Private sector service tenants

Security of tenure of service tenants in the private sector depends on how much rent is paid and when the agreement began.

This content applies to England

Service tenants

The term 'service tenant' describes an employee who is not a service occupier and whose occupation satisfies the normal requirements of a tenancy.

The term does not have a special legal meaning, but is a general one to describe an occupier who also happens to be employed by their landlord. For example, a private employer may rent a flat to one of its employees.

The security of tenure of service tenants in the private sector will depend on:

  • how much rent is paid

  • when the agreement began


A service tenant may not have statutory protection if they pay a low rent or no rent at all.

Both the Rent Act 1977 and the Housing Act 1988 exclude tenancies where the rent is below a certain amount.[1] Where rent paid is below this amount then the tenant will be an occupier with basic protection. Where no rent is paid, they will usually be an excluded occupier.

Even where no rent is payable, it may be possible to prove there is some consideration in the form of reduced wages. This may mean the tenant has the basic protection of the Protection from Eviction Act.

In order to be protected by the Housing Act 1988 or the Rent Act 1977 a tenant would need to quantify an amount above the low rent limits. This could be done by referring to wage rates for non-tied workers in similar employment.

Agreements on or after 15 January 1989

Service tenancies created on or after 15 January 1989 that satisfy the requirements of an assured tenancy come under the protection of the Housing Act 1988. However, the tenancy is an assured shorthold tenancy if:

  • it started between 15 January 1989 and 27 February 1997 and an assured shorthold tenancy was specifically created, or

  • it started on or after 28 February 1997 and an assured tenancy was not specifically created.

For more information, see the section on assured and assured shorthold tenancies.

The Housing Act 1988 has a special ground for possession – Ground 16 – that applies to service tenants. This ground applies where the premises were let to the tenant in consequence of their employment that has now ceased.[2] This is a discretionary ground, which means that the court must agree that it is reasonable for possession to be granted. However, unlike the ground for Rent Act tenants described in 'agreements before 15 January 1989' below, the employer does not have to prove that they need the premises for another worker.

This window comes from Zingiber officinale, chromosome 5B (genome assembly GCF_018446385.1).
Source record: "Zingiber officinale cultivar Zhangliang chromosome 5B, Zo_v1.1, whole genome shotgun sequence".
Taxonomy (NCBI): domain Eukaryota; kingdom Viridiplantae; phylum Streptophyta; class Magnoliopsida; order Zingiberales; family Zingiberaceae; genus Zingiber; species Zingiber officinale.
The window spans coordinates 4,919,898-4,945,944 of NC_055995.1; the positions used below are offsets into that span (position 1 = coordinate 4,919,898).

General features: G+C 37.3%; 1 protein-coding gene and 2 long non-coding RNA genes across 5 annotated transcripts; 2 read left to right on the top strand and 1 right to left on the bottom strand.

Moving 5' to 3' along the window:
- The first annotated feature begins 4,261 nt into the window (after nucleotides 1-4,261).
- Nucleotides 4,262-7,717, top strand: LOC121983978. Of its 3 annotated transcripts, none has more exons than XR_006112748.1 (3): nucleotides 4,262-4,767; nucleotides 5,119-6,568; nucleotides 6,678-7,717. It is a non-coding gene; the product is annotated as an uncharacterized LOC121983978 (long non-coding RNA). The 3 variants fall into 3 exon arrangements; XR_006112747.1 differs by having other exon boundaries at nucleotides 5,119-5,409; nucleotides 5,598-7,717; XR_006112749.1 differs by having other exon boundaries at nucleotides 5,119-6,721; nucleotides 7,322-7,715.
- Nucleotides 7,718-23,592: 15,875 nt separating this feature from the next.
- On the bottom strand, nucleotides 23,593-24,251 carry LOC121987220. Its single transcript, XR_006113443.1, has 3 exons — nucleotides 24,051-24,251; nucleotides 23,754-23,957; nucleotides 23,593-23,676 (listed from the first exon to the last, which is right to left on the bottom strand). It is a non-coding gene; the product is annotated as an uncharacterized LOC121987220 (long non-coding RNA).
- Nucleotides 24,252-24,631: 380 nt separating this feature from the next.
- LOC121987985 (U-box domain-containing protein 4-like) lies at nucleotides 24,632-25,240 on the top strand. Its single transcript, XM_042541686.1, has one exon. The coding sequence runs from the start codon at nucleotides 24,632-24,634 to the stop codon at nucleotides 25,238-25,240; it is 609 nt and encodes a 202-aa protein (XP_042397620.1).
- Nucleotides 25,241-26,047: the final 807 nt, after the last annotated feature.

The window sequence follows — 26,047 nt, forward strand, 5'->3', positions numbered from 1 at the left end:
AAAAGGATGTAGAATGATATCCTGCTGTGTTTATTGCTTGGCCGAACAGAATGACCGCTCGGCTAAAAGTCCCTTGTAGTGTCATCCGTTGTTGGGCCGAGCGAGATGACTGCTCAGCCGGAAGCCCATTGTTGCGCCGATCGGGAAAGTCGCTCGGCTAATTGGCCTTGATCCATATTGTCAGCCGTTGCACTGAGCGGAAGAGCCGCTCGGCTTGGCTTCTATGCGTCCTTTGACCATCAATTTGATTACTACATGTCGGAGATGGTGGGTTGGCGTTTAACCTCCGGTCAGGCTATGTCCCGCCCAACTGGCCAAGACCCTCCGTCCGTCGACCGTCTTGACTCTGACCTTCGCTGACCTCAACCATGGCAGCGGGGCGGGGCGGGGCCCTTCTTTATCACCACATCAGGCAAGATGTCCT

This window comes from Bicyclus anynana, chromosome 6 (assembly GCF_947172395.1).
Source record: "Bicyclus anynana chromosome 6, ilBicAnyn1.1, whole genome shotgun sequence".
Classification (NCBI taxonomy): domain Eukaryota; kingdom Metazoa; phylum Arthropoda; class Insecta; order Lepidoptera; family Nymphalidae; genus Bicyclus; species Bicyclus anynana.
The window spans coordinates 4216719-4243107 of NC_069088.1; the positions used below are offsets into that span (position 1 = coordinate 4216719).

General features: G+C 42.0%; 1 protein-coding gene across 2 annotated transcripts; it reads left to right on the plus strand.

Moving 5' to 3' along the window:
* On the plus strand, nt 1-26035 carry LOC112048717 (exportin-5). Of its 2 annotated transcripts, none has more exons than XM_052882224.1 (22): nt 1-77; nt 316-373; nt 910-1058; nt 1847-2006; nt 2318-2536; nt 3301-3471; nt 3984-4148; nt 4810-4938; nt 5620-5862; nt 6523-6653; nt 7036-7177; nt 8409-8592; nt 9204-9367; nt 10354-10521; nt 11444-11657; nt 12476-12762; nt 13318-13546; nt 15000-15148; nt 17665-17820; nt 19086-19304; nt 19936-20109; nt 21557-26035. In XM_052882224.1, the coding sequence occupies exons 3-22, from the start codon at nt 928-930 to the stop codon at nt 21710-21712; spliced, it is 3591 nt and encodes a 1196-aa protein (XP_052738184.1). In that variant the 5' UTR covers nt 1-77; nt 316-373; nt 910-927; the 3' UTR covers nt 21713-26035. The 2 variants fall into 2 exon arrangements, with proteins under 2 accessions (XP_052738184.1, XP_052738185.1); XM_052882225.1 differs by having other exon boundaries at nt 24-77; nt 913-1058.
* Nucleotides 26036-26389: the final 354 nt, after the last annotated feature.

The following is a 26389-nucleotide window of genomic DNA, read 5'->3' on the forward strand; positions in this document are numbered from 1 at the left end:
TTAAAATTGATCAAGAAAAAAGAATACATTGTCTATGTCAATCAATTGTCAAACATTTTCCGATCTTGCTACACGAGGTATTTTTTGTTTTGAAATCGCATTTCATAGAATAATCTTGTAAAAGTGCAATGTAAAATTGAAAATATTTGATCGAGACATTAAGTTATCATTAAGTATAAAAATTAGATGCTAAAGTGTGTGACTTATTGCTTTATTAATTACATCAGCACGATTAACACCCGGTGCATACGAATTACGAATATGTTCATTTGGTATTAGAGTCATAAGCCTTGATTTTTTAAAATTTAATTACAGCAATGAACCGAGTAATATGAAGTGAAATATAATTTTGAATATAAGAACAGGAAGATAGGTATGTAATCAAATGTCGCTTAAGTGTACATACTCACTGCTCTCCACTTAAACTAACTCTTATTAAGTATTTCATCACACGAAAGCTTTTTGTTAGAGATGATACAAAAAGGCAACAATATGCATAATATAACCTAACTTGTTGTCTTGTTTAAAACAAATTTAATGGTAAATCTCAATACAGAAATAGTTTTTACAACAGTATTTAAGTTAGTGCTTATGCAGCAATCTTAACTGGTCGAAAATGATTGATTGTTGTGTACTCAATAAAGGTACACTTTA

If the service tenant is an assured shorthold tenant, then it is unlikely that the employer will use this ground. This is because it would be easier for the employer to use the proceedings specifically for the eviction of an assured shorthold tenant - for more information, see section 21 notices for assured shorthold tenancies.

Service tenancies created by a housing association on or after 15 January 1989 will also be assured or assured shorthold tenancies where the conditions are met. 

Agreements before 15 January 1989

If the service tenancy was created before 15 January 1989 and satisfies the requirements of a regulated tenancy (see the section on regulated (protected) tenancies for more information), then the service tenant will have the protection of the Rent Act 1977. The Act contains a ground for possession – Case 8 – that specifically applies to service tenants. It applies where:

  • the premises were let to the tenant by the employer in consequence of their employment; and

  • the employment has now ceased; and

  • the premises are reasonably required for occupation by another worker.[3]

This is a discretionary ground, so the landlord must convince the court that it is reasonable to order possession as well as proving that another worker needs the premises.

If there is a resident landlord or the occupier pays for the use of furniture or services, providing there has been no change in their agreement since this date, then a restricted contract may exist (see the section on restricted contracts for details). Restricted contracts have little security of tenure, and the landlord can regain possession by serving a notice and getting a court order. There is no need for a ground for possession to be made out. Instances of restricted contracts are very rare.

Last updated: 16 February 2021


  • [1]

    s.5 Rent Act 1977; para 3, Sch.1 Housing Act 1988.

  • [2]

    Ground 16, Sch.2, Housing Act 1988.

  • [3]

    Case 8, Sch.15, Rent Act 1977.